Paul’s letter to the Corinthians was written long before any of the gospels. His is the first recounting of what this ‘last supper’ was all about. “I receive from the Lord what I also handed on to you..” then Paul describes what Jesus did and said, He took bread, He gave thanks, broke it and handed to his friends saying “this is my body that is for you. Do this is remembrance of me” – and then Jesus takes the cup saying, “this cup is the new covenant in my blood. Do this as often as you drink it, in remembrance of me.”
Paul explains the meaning of every Eucharist, “as often as you eat this bread and drink the cup, you proclaim the death of the Lord until He comes.”
It’s a bit of a wonder the church doesn’t use the gospel of Matthew and his description of the last supper to round out Paul’s words. Instead we have this surprising action of Jesus and his insistence that He wash the feet of his friends.
The custom of the time was that the host would have his servants make his guests more comfortable by cleansing their feet before they reclined at table for the meal. Hosting this Passover meal, Jesus takes the role of a servant and begins to wash his disciples feet. They are uncomfortable with this – Peter will have none of it, “You will never wash my feet”. Jesus insists, “unless I wash you, you will have no share with me.”
Jesus means this action to be a teaching moment no only for those at table but for all generations to come. “I have set an example for you, that you also should do as I have done for you”. As the host of this Passover meal Jesus, by His example, teaches His disciples and us that we are to be servants one to the other. It was only after this act of humble service that Jesus continued the meal at which He will do us another service, hand Himself over to us as our food and drink, as our nourishment.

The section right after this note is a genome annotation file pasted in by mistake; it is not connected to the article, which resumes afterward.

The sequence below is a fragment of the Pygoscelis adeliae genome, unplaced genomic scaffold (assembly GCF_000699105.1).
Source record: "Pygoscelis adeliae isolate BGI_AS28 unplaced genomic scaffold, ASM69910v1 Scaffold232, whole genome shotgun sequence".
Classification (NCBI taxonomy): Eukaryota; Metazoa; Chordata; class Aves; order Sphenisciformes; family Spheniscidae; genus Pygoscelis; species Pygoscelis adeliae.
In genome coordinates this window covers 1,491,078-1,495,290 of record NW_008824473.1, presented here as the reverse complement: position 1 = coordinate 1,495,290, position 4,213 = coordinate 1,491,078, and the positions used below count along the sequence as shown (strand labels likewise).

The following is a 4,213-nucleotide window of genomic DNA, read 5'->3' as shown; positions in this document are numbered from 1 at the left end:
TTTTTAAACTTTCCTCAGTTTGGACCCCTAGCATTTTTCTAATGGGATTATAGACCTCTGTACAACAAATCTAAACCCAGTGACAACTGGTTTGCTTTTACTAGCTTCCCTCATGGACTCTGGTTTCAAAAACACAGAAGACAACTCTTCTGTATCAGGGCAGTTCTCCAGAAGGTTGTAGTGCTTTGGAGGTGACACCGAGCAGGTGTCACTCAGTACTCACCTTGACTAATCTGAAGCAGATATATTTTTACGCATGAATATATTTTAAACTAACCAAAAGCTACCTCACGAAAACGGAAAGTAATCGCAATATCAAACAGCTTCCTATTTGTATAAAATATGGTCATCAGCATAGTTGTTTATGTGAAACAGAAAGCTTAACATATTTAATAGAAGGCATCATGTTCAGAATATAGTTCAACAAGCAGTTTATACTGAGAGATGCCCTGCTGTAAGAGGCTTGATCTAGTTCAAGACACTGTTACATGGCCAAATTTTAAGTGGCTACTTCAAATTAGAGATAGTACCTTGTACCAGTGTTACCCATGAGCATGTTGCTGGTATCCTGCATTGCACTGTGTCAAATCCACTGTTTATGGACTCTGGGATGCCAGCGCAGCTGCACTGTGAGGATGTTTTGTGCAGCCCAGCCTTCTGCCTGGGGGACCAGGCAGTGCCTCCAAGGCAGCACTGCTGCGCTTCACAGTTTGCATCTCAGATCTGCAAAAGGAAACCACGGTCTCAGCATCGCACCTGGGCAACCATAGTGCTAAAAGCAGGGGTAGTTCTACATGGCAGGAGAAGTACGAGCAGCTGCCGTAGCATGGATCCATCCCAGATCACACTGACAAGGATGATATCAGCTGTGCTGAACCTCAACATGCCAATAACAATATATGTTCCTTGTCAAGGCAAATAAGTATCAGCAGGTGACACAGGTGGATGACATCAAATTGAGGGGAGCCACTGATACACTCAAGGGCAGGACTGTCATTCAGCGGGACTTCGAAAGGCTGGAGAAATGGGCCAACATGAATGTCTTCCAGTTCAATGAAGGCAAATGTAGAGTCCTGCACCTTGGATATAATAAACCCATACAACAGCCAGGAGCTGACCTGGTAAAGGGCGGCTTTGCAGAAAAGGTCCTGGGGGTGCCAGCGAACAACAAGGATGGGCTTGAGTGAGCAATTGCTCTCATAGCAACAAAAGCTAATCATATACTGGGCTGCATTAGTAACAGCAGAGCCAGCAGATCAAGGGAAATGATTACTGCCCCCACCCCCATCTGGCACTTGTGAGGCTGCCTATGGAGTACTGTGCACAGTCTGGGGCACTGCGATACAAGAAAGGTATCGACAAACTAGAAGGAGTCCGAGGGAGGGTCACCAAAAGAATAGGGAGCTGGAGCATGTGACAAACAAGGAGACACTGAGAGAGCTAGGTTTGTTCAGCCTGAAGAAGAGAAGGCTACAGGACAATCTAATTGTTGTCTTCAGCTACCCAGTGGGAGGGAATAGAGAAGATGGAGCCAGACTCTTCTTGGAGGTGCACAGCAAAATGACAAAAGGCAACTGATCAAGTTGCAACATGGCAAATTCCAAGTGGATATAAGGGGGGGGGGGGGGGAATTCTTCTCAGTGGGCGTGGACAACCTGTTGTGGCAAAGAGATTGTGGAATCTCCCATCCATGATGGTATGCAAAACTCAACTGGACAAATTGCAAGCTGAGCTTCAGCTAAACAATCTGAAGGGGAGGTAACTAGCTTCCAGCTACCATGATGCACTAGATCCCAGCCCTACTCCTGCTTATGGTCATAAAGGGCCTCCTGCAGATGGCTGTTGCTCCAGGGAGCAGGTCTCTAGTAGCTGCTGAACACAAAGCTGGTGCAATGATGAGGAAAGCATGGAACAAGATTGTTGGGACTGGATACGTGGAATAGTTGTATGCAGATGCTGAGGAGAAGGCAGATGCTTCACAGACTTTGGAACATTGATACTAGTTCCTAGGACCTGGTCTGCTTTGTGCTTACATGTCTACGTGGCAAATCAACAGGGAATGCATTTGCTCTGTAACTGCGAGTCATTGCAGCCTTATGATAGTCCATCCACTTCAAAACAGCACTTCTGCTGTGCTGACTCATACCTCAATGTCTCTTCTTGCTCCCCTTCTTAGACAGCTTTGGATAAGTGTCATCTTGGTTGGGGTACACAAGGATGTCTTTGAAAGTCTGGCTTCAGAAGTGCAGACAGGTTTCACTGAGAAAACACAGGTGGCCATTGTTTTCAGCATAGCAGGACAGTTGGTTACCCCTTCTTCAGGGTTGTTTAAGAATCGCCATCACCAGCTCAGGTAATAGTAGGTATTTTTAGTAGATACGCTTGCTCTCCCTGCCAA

Jesus told us, “The Son of Man came not to be served but to serve and to give his life as a ransom for many.” When you stop to think of it, we serve in so many ways. The parish family is kept alive by the service of so many people in the different ministries of the parish. Our outreach to Good Shepherd Centre and Development and Peace and the St. Vincent de Paul and NYGH would not be possible but for the willingness of good people to be of service to others. When you come right down to it our lives will be judged on how willing we were to serve others. I was hungry and you fed me, I was thirsty and you gave me drink, I was naked and you clothed me, sick and in prison and you came to me, you were there for me.
As is our custom, instead of washing the feet of a few we will wash the hands of all – as a way to celebrate the service done by the good people of the parish and as a way to challenge us all to imitate as best we can Jesus the Christ, Who came not to be served but to serve and give his life for all of us. Let that be our prayer for each other as we continue this celebration.
When you hands are washed – take the towel and dry the hands of the person following you.